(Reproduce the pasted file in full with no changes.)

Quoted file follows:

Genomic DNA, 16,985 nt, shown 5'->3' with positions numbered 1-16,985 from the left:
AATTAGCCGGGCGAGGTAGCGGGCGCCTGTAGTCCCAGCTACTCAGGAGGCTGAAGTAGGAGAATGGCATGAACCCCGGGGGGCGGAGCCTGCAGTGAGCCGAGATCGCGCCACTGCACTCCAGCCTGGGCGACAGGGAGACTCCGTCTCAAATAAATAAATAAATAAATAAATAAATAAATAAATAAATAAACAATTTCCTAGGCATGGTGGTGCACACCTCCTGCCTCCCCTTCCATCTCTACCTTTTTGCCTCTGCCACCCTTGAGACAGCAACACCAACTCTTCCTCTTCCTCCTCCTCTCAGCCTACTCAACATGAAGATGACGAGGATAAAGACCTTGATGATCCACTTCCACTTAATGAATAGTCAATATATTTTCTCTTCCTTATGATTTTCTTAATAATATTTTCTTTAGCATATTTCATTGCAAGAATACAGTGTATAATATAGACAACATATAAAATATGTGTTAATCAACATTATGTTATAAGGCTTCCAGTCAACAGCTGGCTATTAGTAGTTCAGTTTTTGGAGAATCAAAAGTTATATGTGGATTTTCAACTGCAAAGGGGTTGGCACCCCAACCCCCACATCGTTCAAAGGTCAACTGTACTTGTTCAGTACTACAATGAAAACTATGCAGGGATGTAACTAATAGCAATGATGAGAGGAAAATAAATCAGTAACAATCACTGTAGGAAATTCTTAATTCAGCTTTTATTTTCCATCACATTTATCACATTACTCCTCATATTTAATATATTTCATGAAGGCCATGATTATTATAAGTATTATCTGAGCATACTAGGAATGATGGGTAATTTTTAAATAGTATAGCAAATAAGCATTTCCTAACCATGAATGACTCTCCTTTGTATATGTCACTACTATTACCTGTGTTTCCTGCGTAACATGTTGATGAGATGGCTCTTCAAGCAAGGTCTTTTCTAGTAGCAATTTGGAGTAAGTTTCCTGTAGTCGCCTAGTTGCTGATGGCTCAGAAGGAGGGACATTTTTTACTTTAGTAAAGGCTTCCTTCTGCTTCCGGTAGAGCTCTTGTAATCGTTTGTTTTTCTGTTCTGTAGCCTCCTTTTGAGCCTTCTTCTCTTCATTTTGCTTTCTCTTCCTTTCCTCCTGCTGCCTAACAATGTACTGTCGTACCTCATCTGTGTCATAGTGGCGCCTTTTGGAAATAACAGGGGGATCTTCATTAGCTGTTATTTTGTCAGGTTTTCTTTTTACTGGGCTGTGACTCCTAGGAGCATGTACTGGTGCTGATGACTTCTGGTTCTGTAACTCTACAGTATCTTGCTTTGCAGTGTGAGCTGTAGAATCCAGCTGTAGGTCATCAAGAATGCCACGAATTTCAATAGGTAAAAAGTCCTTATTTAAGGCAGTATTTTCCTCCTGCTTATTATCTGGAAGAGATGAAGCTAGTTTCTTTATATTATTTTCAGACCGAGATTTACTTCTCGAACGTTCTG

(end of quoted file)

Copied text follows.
Genomic DNA, 16,985 nt, shown 5'->3' with positions numbered 1-16,985 from the left:
AATTAGCCGGGCGAGGTAGCGGGCGCCTGTAGTCCCAGCTACTCAGGAGGCTGAAGTAGGAGAATGGCATGAACCCCGGGGGGCGGAGCCTGCAGTGAGCCGAGATCGCGCCACTGCACTCCAGCCTGGGCGACAGGGAGACTCCGTCTCAAATAAATAAATAAATAAATAAATAAATAAATAAATAAATAAACAATTTCCTAGGCATGGTGGTGCACACCTCCTGCCTCCCCTTCCATCTCTACCTTTTTGCCTCTGCCACCCTTGAGACAGCAACACCAACTCTTCCTCTTCCTCCTCCTCTCAGCCTACTCAACATGAAGATGACGAGGATAAAGACCTTGATGATCCACTTCCACTTAATGAATAGTCAATATATTTTCTCTTCCTTATGATTTTCTTAATAATATTTTCTTTAGCATATTTCATTGCAAGAATACAGTGTATAATATAGACAACATATAAAATATGTGTTAATCAACATTATGTTATAAGGCTTCCAGTCAACAGCTGGCTATTAGTAGTTCAGTTTTTGGAGAATCAAAAGTTATATGTGGATTTTCAACTGCAAAGGGGTTGGCACCCCAACCCCCACATCGTTCAAAGGTCAACTGTACTTGTTCAGTACTACAATGAAAACTATGCAGGGATGTAACTAATAGCAATGATGAGAGGAAAATAAATCAGTAACAATCACTGTAGGAAATTCTTAATTCAGCTTTTATTTTCCATCACATTTATCACATTACTCCTCATATTTAATATATTTCATGAAGGCCATGATTATTATAAGTATTATCTGAGCATACTAGGAATGATGGGTAATTTTTAAATAGTATAGCAAATAAGCATTTCCTAACCATGAATGACTCTCCTTTGTATATGTCACTACTATTACCTGTGTTTCCTGCGTAACATGTTGATGAGATGGCTCTTCAAGCAAGGTCTTTTCTAGTAGCAATTTGGAGTAAGTTTCCTGTAGTCGCCTAGTTGCTGATGGCTCAGAAGGAGGGACATTTTTTACTTTAGTAAAGGCTTCCTTCTGCTTCCGGTAGAGCTCTTGTAATCGTTTGTTTTTCTGTTCTGTAGCCTCCTTTTGAGCCTTCTTCTCTTCATTTTGCTTTCTCTTCCTTTCCTCCTGCTGCCTAACAATGTACTGTCGTACCTCATCTGTGTCATAGTGGCGCCTTTTGGAAATAACAGGGGGATCTTCATTAGCTGTTATTTTGTCAGGTTTTCTTTTTACTGGGCTGTGACTCCTAGGAGCATGTACTGGTGCTGATGACTTCTGGTTCTGTAACTCTACAGTATCTTGCTTTGCAGTGTGAGCTGTAGAATCCAGCTGTAGGTCATCAAGAATGCCACGAATTTCAATAGGTAAAAAGTCCTTATTTAAGGCAGTATTTTCCTCCTGCTTATTATCTGGAAGAGATGAAGCTAGTTTCTTTATATTATTTTCAGACCGAGATTTACTTCTCGAACGTTCTG